I kinda thought that would make her angry. Instead, she just gave me a positively vulpine smile. “Then I will look forward to many matches with you over the years. It will be fun to face a worthy opponent, master of software.”

Hoo boy. What had I gotten myself into? Her response gave me the distinct impression my big mouth may have just written a check I wouldn’t be able to cash!

* * *

As the days went by and all the horrible things that might so easily have gone wrong kept not happening, I probably should have known it was the calm before the storm. I mean, when do my plans ever go off without a hitch? I guess I felt like I was finally getting a well-deserved break, earning my just rewards.

I mean, who’s going to be disappointed by one best-case scenario after another? We were moving people in every day, and putting them up in some of the better inns in Silver River instead of having them camping out in the woods hiding from civilization, where they were provided with plenty of good food and strong drink to keep everyone happy. Making it clear that food and (especially!) booze would only be dispensed to unarmed men helped prevent the potentially lethal combination of guns and intoxication.

The various goods and services of the city were made available to them, which they paid for with money they had raided from the kingdom. My services as interpreter were in high demand for all this.  It went well, mostly, though I have to say it was a bit disappointing to see how often they chose to avail themselves of the services provided by local brothels.  Not too surprising, I guess, but disappointing.

The construction of the magical bridge proceeded at a good pace, with the Circle providing resources and the invaders providing the plan to build against. They had me translate the design as best I could, and several archmagi worked to transform it into a spell formula to enchant the portal that they were building. Per his prerogative as Archmagus of the Circle, Gerald Wolf choose to coordinate this work himself. Fiona was not happy about that, which was gratifying enough, but he confided in me that his real purpose was to subtly work a “harmony” into the spellwork that would harden it against the Twist, at least enough for me to be able to pass safely, without any of his colleagues realizing that he was doing so.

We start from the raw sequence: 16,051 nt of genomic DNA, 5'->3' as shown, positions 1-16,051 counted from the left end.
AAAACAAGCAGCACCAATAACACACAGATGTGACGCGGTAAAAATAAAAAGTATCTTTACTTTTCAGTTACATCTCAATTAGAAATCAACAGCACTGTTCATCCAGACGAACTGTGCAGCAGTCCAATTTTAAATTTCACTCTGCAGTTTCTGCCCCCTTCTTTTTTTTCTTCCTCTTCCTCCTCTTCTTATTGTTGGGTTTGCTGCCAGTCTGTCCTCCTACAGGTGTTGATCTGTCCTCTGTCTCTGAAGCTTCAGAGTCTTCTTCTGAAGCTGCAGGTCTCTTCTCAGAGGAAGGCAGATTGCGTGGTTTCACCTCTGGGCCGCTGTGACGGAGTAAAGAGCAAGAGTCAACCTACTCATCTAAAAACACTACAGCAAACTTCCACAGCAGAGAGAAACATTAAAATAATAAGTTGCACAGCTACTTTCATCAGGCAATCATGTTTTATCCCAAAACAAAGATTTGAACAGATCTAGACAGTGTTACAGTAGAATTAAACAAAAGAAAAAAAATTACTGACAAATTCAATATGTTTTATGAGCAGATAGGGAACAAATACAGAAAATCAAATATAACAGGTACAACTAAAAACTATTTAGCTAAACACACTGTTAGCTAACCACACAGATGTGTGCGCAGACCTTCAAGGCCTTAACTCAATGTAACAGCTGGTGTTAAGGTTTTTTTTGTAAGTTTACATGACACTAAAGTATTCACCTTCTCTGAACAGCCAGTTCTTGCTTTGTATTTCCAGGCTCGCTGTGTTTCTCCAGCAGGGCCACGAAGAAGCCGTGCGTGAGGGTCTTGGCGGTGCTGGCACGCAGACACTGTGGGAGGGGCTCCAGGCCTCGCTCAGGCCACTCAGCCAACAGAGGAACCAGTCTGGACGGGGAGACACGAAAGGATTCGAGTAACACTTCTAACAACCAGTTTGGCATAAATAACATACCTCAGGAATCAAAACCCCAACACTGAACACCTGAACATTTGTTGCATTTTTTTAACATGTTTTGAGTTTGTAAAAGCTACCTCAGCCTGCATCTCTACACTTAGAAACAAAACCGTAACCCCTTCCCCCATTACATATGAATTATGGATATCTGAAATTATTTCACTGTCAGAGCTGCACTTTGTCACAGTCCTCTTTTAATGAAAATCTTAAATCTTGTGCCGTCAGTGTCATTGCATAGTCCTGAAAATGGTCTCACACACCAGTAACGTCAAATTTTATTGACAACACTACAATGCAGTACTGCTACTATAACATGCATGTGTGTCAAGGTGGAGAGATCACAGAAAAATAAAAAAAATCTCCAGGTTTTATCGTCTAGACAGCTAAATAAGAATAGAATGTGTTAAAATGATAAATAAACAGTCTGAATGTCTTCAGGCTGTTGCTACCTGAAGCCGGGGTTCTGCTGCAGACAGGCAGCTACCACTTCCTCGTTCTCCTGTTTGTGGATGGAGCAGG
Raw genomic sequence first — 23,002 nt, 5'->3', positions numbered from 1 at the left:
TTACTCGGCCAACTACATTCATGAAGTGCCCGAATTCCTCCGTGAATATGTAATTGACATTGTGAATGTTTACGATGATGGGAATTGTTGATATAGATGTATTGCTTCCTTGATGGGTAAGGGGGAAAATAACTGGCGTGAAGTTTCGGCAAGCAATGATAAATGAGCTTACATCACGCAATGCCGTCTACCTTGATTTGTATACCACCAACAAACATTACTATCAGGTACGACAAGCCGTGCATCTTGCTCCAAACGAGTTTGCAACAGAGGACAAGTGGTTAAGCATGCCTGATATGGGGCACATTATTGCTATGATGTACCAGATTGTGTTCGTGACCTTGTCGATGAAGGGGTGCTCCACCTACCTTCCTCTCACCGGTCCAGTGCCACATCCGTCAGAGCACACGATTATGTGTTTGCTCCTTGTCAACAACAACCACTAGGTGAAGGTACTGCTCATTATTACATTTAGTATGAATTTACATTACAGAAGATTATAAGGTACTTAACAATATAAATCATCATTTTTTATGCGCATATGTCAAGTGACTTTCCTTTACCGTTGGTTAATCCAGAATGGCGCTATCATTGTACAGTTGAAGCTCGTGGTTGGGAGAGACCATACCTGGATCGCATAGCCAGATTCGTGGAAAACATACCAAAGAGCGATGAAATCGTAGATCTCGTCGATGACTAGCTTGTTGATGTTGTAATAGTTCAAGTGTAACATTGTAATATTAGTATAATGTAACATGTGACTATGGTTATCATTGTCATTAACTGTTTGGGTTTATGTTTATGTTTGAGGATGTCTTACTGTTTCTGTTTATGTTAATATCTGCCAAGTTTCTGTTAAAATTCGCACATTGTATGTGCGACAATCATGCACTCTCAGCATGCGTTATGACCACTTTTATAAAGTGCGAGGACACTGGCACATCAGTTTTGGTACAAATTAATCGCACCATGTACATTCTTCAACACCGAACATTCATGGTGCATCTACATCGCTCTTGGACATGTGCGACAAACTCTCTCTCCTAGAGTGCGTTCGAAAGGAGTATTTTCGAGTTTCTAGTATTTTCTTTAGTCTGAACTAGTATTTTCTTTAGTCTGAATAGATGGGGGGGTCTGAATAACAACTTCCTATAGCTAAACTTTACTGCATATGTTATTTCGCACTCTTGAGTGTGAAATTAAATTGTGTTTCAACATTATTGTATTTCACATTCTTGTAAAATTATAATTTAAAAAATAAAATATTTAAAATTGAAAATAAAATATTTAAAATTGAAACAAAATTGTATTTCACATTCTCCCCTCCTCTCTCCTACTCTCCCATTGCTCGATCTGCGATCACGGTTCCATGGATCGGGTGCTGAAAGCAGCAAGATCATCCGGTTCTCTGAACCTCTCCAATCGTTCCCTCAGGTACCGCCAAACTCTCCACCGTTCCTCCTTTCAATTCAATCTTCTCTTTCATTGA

I even heard from Sarah that April had disbanded the dracora army, telling them they weren’t needed any longer because the situation was being resolved peacefully. Apparently she was quite glad to be rid of them, and she essentially told them to go and sin no more, that with Ryell gone, they had no reason to continue to consider themselves dracora and they ought to get back to their normal lives. One less thing to worry about… right?

Not that that was without any concerns of its own. She also said that shortly before this, they had lost contact with Aylwyn. She had been going around with Eleanor and a few other dracora, generally the worst of the worst, harassing the invaders as best they could under her watchful eye. But now no one had heard from her for a few weeks.

In addition to that, there were still a couple potentially serious problems to worry about. The first was Syrixia. The story we’d come up with that she was from Earth was obviously going to run into some trouble when a way to actually get her “back” to Earth was established.